CNIC Statement: We Resolutely Protest the Revision of the Basic Policy on the Final Disposal of Nuclear Waste

— Amplifying mistrust and division; creating local flashpoints —

April 28, 2023

On April 28, the Cabinet approved a draft revision of the Basic Policy on the Final Disposal of Specified Radioactive Waste. The formulation of the basic policy is stipulated in Article 3 of the Act on Final Disposal of Specified Radioactive Waste (Final Disposal Act) and is an important statement that will determine the future direction of final disposal site policy. This is the first revision since 2015. The new basic policy, which clearly states the “responsibility of the government,” is extremely irresponsible in that it could lead to a widening and acceleration of local divisions. CNIC strongly protests the revision of the basic policy, which is problematic both in terms of content and procedure.

There are four new major additions to the update. First, the government will form a joint team with the National Organization for Nuclear Energy and Environment (NUMO), which is responsible for implementing the disposal project, and electric power companies for a nationwide tour. It is said that the team will make individual visits to municipal heads to share updates on final disposal. The second is the establishment of a new forum for discussions between the central government and local governments concerned. The forum will be used to discuss and examine, and aims to resolve, issues regarding and methods of handling applications for literature reviews. The forum will also apparently include briefings for the National Governors’ Association and municipalities that have shown a deeper interest out of those visited by the joint team.

Third, the government will make phased approaches to areas that have expressed an interest. The targets of the approaches will be local officials, such as those in chambers of commerce and industry and on local councils. The government will be able to lobby these officials to request that the municipality head, who has the authority to do so, apply for the literature review, the first step in the establishment of a final disposal site. The fourth is the establishment of a framework for cooperation among related ministries and agencies. A new Liaison Council of Relevant Ministries and Agencies and a Liaison Council of Local Branch Offices will be established to provide consultation and support to areas that have become the subjects of literature reviews on how to use the grant funds in accordance with local needs.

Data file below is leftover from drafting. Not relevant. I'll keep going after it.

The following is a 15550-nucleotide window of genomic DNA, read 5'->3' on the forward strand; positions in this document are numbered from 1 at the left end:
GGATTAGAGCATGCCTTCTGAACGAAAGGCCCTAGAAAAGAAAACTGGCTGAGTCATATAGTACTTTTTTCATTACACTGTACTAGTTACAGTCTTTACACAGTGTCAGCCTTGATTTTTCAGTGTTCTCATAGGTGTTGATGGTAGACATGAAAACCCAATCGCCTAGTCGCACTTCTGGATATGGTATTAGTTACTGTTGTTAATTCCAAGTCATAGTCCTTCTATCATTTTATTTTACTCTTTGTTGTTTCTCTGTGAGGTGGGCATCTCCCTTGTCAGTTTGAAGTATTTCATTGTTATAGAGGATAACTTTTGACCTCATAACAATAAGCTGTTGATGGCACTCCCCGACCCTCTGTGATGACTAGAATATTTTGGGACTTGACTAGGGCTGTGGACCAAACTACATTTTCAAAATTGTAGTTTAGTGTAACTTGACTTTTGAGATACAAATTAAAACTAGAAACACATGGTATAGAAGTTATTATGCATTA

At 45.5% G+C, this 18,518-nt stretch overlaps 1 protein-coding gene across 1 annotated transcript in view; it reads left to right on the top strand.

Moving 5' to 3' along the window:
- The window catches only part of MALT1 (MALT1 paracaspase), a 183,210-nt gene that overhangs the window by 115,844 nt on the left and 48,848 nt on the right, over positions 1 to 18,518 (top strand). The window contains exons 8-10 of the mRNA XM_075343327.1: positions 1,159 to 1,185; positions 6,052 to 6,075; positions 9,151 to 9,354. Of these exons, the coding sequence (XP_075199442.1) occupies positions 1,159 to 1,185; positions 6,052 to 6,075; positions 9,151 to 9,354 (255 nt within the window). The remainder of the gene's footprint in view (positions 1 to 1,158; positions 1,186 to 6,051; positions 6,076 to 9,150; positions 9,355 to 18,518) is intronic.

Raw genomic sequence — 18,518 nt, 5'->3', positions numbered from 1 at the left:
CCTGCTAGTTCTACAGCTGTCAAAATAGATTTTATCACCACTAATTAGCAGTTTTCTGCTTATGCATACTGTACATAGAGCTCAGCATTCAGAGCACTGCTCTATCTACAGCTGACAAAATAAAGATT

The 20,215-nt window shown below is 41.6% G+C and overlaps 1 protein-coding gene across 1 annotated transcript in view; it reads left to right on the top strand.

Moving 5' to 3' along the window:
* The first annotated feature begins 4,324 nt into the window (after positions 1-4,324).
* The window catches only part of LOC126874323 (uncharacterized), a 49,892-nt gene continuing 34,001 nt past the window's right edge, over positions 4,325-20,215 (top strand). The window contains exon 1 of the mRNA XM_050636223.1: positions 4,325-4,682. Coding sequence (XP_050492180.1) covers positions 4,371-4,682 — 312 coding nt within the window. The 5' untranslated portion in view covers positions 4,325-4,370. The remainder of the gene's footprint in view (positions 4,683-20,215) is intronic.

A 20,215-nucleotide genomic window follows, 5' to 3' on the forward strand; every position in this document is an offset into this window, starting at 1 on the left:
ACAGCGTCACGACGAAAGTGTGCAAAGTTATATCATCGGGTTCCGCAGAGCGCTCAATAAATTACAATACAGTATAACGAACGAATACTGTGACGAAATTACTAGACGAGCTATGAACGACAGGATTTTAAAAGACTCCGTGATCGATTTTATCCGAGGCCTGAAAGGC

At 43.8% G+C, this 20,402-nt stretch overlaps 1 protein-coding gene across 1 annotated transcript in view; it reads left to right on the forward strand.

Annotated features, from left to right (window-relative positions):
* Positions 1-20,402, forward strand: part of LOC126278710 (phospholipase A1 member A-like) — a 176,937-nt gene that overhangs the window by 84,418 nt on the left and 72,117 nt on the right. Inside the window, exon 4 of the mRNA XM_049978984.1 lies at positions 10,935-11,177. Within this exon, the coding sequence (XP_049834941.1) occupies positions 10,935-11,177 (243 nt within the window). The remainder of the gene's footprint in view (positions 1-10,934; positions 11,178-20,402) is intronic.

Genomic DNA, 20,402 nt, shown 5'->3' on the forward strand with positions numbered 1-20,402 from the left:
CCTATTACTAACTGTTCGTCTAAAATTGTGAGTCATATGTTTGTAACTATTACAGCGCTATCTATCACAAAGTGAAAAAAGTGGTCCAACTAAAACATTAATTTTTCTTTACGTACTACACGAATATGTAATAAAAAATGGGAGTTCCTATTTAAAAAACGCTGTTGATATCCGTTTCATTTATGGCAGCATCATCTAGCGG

But these revisions are riddled with problems. I would like to criticize the revisions from four perspectives: expediency, secrecy, the targeting of local personalities, and the strengthening of financial inducements. Firstly, with regard to expediency, it seems that the government considers itself responsible solely for the planned and certain implementation of final disposal in order to “contribute to the proper use of nuclear energy for power generation,” which is the purpose of the Final Disposal Act. It is as if the government were thinking of final disposal policy as if they were somehow exempted from the responsibility for continuing to produce nuclear waste in the first place. How many Japanese people will sympathize with the arbitrary “responsibility” of a government that only wants to promote nuclear power?